A federal appeals court in San Francisco has reinstated a lawsuit by a group of former child slaves accusing food conglomerates Nestle and Cargill of perpetuating slavery at Ivory Coast cocoa farms.
The ruling described the plaintiffs as ex-slaves who were kidnapped and forced to work on cocoa farms for as long as 14 hours a day without pay.
The judges said in a unanimous decision that the group could proceed with its claims despite the alleged abuses having occurred overseas.
“In sum, the allegations paint a picture of overseas slave labor that defendants perpetuated from headquarters in the United States,” the court wrote.
According to the court, the companies were “well aware” that child slave labor was pervasive in the Ivory Coast, and they had economic leverage that gave them control of cocoa production in the country. The judges said they took the ex-slaves’ “plausible allegations” as true in analyzing the case.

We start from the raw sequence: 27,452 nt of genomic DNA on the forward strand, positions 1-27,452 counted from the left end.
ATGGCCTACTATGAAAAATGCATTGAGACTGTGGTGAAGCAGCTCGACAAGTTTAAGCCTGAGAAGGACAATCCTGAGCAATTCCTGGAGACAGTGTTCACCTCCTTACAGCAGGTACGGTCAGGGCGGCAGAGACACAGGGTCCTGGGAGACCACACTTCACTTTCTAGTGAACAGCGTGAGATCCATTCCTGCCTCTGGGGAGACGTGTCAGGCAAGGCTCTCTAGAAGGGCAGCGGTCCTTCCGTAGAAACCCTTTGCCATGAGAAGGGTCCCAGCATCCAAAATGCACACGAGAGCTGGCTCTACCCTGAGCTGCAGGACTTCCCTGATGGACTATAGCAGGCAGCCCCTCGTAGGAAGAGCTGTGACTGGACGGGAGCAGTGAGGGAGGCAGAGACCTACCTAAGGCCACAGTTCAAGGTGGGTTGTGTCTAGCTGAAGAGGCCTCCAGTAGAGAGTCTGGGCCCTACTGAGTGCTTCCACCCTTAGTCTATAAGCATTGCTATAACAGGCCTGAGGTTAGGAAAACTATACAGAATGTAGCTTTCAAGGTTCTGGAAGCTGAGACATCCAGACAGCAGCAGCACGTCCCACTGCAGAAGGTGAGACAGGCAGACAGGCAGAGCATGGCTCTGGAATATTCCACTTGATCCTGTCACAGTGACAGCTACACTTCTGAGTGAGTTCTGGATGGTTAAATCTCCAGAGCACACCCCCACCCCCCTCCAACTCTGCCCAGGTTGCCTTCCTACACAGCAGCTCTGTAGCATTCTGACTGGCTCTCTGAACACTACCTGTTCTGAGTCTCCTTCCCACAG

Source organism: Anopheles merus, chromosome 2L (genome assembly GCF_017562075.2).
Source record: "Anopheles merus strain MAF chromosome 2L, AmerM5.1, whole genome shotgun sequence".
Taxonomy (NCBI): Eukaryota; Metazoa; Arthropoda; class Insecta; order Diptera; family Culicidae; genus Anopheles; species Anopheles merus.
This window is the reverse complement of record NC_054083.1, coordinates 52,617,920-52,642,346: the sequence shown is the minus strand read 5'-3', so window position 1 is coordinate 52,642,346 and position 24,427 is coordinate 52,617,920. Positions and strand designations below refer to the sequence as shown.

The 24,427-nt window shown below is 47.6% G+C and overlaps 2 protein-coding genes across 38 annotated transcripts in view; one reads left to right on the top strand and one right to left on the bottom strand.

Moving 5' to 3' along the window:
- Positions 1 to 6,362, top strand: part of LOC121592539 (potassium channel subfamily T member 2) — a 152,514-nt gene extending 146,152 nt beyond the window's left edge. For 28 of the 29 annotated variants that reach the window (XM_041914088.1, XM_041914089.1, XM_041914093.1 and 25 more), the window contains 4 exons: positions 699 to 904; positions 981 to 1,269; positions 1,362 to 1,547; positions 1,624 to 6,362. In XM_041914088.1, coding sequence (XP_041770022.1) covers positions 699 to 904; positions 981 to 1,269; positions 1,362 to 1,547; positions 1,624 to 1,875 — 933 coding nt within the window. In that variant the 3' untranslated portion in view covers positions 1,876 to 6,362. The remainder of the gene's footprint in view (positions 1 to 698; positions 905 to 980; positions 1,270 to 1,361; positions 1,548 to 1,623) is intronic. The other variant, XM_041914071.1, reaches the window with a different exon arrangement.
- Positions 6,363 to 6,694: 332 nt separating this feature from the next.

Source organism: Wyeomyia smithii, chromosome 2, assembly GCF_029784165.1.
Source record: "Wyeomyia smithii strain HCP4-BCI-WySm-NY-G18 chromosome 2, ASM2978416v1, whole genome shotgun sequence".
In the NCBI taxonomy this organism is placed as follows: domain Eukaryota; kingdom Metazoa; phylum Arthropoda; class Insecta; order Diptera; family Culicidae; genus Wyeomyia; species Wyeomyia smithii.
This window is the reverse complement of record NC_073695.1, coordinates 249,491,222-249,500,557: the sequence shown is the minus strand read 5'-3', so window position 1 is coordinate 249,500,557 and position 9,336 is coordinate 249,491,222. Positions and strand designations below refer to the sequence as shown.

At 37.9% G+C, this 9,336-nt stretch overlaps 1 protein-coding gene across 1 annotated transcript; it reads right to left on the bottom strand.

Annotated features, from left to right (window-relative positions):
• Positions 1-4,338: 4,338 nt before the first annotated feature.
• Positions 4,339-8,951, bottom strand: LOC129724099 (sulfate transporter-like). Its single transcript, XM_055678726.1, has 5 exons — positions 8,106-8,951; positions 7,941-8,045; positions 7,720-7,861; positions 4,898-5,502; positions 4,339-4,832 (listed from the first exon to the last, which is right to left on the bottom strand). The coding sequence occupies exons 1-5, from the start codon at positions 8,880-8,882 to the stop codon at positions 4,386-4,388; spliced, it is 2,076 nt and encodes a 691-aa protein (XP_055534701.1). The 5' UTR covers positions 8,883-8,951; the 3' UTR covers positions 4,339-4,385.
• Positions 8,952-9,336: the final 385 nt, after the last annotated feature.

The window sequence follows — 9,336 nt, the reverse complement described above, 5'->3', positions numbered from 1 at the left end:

“Defendants provided personal spending money outside the ordinary business contract with the purpose to maintain ongoing relations with the farms so that the defendants could continue receiving cocoa at a price that would not be obtainable without child slave labor,” the court said.
After the ruling, the US unit of Vevey, Switzerland-based Nestle said forced child labor is unacceptable and has no place in the company’s supply chain.